SBIR competition tip

Tell how

SBIR Phase I solicitation instructions always emphasize presentation of details in the work (or research) plan and usually state that the work plan should constitute a substantial portion of the total proposal. The solicitations also instruct proposers to tell what will be done and how the work will be carried out. For example, the NSF instructions for the Phase I Research Plan state, in part: “The description should include what is planned and how the research will be carried out.” The USDA Phase 1 Work Plan instructions say “… and indicate how and where the work will be carried out.”

Work plans in draft proposals we review usually say what is to be done but often do not convey how the work proposed will be executed. Similarly, formal comments from agency review processes highlight this deficiency. Providing the how as well as the what information in the work plan is essential (though not sufficient) to achieve excellence in the proposal presentation, and to secure the best chance for a win.

Crafting a detailed and well thought out work plan that provides the what and how (together with other required information) is hard work. For example, it is much easier to say simply that “temperature will be measured” without providing details how the temperature measurements will be made — what instruments, what test facility, what range, etc.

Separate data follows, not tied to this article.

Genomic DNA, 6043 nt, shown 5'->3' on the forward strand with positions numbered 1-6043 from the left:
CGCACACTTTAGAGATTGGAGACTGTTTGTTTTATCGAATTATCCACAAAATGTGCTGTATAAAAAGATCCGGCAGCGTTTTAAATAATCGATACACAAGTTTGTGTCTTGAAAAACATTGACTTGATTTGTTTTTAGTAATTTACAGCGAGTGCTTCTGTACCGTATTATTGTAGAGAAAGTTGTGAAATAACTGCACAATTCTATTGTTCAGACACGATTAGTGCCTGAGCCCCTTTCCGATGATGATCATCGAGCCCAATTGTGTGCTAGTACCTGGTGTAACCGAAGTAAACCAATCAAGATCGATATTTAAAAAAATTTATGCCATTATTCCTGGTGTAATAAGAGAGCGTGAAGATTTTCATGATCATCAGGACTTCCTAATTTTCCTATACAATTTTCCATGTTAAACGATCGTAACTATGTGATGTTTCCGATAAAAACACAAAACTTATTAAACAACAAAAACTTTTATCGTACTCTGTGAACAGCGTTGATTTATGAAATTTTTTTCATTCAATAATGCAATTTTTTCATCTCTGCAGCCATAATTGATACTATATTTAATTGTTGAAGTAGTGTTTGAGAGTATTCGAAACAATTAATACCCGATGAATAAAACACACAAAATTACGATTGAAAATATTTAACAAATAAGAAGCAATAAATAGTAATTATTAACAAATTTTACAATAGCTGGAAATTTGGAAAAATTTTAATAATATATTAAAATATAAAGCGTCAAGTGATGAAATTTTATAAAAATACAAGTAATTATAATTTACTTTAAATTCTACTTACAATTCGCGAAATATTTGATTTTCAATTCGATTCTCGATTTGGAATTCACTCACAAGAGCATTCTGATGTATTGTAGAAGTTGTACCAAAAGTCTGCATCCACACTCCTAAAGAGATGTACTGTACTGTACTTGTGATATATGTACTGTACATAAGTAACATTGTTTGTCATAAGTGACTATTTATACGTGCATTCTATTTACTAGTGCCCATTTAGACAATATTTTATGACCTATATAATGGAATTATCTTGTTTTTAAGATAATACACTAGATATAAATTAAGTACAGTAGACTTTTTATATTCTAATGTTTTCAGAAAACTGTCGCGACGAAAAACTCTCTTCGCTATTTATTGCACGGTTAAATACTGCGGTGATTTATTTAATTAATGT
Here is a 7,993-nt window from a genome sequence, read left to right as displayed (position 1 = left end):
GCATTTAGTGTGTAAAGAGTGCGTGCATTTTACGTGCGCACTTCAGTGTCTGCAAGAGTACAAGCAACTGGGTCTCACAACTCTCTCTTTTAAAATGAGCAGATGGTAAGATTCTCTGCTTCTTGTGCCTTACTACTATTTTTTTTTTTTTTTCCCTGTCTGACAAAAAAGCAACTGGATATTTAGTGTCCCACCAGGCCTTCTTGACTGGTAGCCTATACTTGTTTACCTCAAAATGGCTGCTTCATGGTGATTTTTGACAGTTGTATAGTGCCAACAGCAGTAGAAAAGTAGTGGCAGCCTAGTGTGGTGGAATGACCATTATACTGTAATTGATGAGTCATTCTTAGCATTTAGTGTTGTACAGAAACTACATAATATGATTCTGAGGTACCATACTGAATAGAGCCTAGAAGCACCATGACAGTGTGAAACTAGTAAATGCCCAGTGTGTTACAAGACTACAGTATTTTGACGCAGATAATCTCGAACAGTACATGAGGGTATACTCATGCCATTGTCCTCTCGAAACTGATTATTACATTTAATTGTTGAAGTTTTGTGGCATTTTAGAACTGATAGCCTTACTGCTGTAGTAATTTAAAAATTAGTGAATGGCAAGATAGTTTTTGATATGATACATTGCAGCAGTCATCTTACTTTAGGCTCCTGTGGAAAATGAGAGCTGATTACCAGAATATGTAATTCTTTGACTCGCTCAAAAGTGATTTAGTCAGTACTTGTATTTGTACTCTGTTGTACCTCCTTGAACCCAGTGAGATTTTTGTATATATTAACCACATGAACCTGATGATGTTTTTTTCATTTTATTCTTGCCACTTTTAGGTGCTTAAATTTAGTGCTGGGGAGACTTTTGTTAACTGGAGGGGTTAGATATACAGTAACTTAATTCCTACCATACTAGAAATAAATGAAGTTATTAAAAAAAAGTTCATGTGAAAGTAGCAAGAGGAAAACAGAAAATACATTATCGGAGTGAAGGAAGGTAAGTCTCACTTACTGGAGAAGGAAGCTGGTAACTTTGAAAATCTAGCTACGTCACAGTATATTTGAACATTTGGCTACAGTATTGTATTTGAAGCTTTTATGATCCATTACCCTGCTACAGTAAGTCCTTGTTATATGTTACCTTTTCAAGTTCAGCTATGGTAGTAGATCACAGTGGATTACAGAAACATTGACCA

Careful, persistent, and disciplined teamwork is the best way to achieve a quality work plan and proposal. While some highly skilled and experienced veterans may be able to prepare a high quality work plan (and proposal) in one or two passes, most mortals require an iterative process that includes multiple critical review cycles.

Critical proposal reviews by experienced reviewers will identify voids in the work plan (and other parts of the proposal), and identify especially the need for more definition of HOW proposed work is to be performed. The proposal preparation team must then respond to the needs identified by the critical reviews, and fill the voids. Our experience suggests that one review and rework cycle takes about a week, and that four or five of these cycles generally leads to a high quality work plan and proposal.

So, describe how proposed work will be executed, in addition to saying what will be done. Describing how proposed work will be done is key to a high quality work plan and proposal, and for achieving a good chance to win!

Source: Wyoming SBIR/STTR Initiative (WSSI)